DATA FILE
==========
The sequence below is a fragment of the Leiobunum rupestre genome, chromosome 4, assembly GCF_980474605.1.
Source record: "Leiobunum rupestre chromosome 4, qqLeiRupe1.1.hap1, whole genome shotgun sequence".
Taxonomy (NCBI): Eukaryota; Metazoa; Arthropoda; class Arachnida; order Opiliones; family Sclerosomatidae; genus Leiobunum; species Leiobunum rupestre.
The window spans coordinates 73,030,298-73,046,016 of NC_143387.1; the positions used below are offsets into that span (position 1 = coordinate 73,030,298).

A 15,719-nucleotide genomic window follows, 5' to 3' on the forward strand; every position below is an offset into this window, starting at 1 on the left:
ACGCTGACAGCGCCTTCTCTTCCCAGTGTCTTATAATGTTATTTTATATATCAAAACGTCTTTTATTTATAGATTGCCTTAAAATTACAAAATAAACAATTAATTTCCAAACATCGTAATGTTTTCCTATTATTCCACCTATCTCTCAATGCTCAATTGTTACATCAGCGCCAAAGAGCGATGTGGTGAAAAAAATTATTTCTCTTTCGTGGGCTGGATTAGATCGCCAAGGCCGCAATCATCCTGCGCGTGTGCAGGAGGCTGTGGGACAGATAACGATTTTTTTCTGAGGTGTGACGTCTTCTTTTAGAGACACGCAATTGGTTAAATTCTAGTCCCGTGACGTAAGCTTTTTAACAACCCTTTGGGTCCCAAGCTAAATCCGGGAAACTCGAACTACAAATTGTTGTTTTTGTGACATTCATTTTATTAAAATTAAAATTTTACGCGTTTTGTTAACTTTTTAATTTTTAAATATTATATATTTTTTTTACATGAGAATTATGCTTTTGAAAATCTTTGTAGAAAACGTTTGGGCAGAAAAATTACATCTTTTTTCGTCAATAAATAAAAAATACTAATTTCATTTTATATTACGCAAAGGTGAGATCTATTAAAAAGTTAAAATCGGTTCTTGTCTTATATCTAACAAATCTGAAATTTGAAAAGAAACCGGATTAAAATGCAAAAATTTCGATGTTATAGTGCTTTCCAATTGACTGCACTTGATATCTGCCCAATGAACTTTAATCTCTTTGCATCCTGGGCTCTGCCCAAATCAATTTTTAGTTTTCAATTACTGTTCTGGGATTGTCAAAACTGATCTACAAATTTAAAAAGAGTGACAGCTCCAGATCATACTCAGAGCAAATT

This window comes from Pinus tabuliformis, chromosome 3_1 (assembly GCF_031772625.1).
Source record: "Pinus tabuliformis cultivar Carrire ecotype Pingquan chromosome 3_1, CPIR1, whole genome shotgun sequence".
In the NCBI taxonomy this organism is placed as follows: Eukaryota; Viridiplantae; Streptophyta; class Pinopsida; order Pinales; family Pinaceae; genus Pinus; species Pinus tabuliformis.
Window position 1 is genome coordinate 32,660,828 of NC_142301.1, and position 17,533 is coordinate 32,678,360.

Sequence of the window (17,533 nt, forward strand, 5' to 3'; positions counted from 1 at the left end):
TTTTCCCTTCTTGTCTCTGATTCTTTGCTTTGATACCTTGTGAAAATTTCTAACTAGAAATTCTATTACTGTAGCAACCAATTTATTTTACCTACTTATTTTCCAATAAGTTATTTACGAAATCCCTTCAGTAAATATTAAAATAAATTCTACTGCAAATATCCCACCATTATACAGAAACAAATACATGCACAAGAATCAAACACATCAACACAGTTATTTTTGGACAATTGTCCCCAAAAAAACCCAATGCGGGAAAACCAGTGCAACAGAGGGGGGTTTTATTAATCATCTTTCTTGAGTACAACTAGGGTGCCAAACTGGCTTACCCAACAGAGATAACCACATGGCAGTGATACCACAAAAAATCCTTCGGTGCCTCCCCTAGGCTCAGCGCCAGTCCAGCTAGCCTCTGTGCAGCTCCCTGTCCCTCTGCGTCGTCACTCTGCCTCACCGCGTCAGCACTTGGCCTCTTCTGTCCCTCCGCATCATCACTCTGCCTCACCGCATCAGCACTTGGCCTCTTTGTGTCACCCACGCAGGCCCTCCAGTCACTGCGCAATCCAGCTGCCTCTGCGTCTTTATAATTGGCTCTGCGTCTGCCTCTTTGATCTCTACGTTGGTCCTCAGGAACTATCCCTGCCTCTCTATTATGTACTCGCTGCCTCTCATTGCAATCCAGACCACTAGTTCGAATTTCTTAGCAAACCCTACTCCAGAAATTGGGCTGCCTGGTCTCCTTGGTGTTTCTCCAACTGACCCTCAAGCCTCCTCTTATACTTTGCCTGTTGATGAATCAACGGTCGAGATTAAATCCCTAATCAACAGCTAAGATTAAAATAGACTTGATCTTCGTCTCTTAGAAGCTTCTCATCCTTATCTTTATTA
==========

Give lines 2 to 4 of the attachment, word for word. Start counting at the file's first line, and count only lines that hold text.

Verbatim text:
Source record: "Leiobunum rupestre chromosome 4, qqLeiRupe1.1.hap1, whole genome shotgun sequence".
Taxonomy (NCBI): Eukaryota; Metazoa; Arthropoda; class Arachnida; order Opiliones; family Sclerosomatidae; genus Leiobunum; species Leiobunum rupestre.
The window spans coordinates 73,030,298-73,046,016 of NC_143387.1; the positions used below are offsets into that span (position 1 = coordinate 73,030,298).